LEXINGTON, Ky. (Oct. 19, 2017) — The next two concerts in the "Appalachia in the Bluegrass" series will showcase the talents of Sparky and Rhonda Rucker and Zoe Speaks. On Friday, Oct. 20, renowned storyteller and multi-instrumentalist Sparky Rucker along with his wife, musician Rhonda Rucker, will perform. The next week, on Friday, Oct. 27, Kentucky trio Zoe Speaks will play. These free public concerts will take place at noon, at the Niles Gallery, located in the University of Kentucky Lucille C. Little Fine Arts Library and Learning Center.
A Concert With Some 'Spark'
James ''Sparky'' Rucker has been singing songs and telling stories from the American tradition for over 50 years. Sparky performs with his wife, Rhonda Rucker, adding vocals, guitar, banjo and spoons to their music. The duo appeared on the Grammy-nominated CD, "Singing Through the Hard Times" in 2009. Sparky has released 15 albums, and their 1991 release, "Treasures and Tears" was nominated for the W.C. Handy Award for Best Traditional Recording.
Sparky's performing credits include appearances at the Kennedy Center in Washington D.C., the Smithsonian Folklife Festival, and the International Storytelling Festival, as well as on NPR's "Prairie Home Companion," "Mountain Stage" and "Morning Edition."
This concert is also being presented as the opening session of “Sounding Protest: Reflecting on Social Justice in Music.” For more on this programming visit: http://uknow.uky.edu/arts-culture/sound-protest-uk-programming-explores-relationship-between-music-social-justice.
Traditional Tunes Trio
Zoe Speaks is a trio from the mountains of Kentucky with something to say, and a unique way of saying it. Mitch Barrett, Carla Gover and Owen Reynolds are all respected musicians in their own rights on the Kentucky music scene, but their musical synergy when they play together prompts fans to use words like "magical" and "mighty." The trio's music is rooted in the Appalachian sounds they grew up playing, but freely draws on a variety of rhythms and styles from smooth folk-pop to blues and calypso.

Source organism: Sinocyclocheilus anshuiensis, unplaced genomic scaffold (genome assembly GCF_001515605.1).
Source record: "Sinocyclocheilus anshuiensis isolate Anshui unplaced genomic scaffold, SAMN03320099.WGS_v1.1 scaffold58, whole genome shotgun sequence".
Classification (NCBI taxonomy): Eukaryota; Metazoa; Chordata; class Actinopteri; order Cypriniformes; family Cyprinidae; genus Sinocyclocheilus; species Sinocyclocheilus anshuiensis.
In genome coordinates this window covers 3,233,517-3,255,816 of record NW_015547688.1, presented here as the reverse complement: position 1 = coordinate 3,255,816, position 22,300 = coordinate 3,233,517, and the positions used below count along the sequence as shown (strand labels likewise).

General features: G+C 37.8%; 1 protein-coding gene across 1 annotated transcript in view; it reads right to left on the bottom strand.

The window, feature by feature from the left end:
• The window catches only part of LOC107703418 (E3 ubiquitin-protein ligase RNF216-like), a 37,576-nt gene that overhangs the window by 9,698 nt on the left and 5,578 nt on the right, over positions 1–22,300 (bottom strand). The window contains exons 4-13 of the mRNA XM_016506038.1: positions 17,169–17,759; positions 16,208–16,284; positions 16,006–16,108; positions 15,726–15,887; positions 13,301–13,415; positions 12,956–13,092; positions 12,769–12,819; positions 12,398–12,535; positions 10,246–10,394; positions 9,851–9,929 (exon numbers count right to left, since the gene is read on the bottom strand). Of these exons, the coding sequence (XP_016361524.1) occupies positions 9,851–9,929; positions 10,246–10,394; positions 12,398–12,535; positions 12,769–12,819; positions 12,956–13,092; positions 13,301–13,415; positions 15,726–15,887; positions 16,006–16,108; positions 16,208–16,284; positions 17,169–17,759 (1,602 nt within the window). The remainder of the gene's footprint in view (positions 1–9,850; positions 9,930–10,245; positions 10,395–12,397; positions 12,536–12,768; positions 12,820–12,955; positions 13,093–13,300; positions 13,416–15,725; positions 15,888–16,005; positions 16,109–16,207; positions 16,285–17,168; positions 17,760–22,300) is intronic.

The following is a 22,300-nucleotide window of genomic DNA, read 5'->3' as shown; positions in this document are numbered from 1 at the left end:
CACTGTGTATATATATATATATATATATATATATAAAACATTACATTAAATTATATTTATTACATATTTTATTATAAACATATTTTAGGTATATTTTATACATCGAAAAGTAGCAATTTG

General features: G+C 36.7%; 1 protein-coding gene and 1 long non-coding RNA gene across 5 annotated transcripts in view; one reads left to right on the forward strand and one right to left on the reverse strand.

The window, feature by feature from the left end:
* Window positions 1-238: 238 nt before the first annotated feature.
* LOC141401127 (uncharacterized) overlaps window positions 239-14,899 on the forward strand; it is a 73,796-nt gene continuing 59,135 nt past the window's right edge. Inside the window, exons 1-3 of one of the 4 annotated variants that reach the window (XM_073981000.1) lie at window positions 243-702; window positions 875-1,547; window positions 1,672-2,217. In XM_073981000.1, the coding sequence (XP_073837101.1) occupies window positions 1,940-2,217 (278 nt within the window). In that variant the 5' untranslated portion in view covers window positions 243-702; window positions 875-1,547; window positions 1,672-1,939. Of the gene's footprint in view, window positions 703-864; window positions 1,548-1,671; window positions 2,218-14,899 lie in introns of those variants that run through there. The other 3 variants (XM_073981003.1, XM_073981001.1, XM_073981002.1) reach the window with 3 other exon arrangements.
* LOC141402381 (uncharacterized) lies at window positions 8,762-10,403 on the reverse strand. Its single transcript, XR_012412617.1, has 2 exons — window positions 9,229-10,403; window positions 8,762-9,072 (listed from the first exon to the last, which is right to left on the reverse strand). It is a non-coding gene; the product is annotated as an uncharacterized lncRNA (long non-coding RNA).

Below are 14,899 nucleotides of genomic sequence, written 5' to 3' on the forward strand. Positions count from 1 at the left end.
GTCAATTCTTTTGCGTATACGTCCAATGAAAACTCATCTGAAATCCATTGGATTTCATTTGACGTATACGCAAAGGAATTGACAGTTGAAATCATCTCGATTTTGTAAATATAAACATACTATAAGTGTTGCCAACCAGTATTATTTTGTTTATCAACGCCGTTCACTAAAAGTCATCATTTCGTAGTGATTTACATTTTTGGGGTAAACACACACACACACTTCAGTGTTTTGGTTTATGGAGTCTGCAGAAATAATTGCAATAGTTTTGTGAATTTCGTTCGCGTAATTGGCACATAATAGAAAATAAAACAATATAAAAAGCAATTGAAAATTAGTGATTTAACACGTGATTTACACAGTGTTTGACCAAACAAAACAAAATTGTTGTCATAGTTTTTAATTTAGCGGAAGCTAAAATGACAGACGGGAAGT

Known for both their originals and personal spins on the mountain tunes that they cut their musical teeth on, Zoe Speaks' songs are socially conscious and spiritual, with themes ranging from the environment to family to addiction to interracial relationships, and are populated by tricksters, angels, addicts, truck-stop waitresses, fools, mules, heroes and werewolves. The band toured for a decade and appeared all over the United States before taking a hiatus to work on solo careers in recent years.
"The Appalachia in the Bluegrass" concert series celebrates the old-time roots of American folk music by featuring a diverse range of traditional musical expression. The concert series will showcase 12 different artists, duos and groups from southern Appalachia ranging from artists straight off their front porch to those who have earned international acclaim.
The John Jacob Niles Center for American Music, host of the concert series, is a collaborative research and performance center maintained by the UK College of Fine Arts, UK School of Music and UK Libraries.
For more information on the "Appalachia in the Bluegrass" concert series or the concerts featuring Sparky and Rhonda Rucker or Zoe Speaks, contact Revell Carr, director of the Niles Center, by email to email@example.com or visit the website at http://finearts.uky.edu/music/niles.
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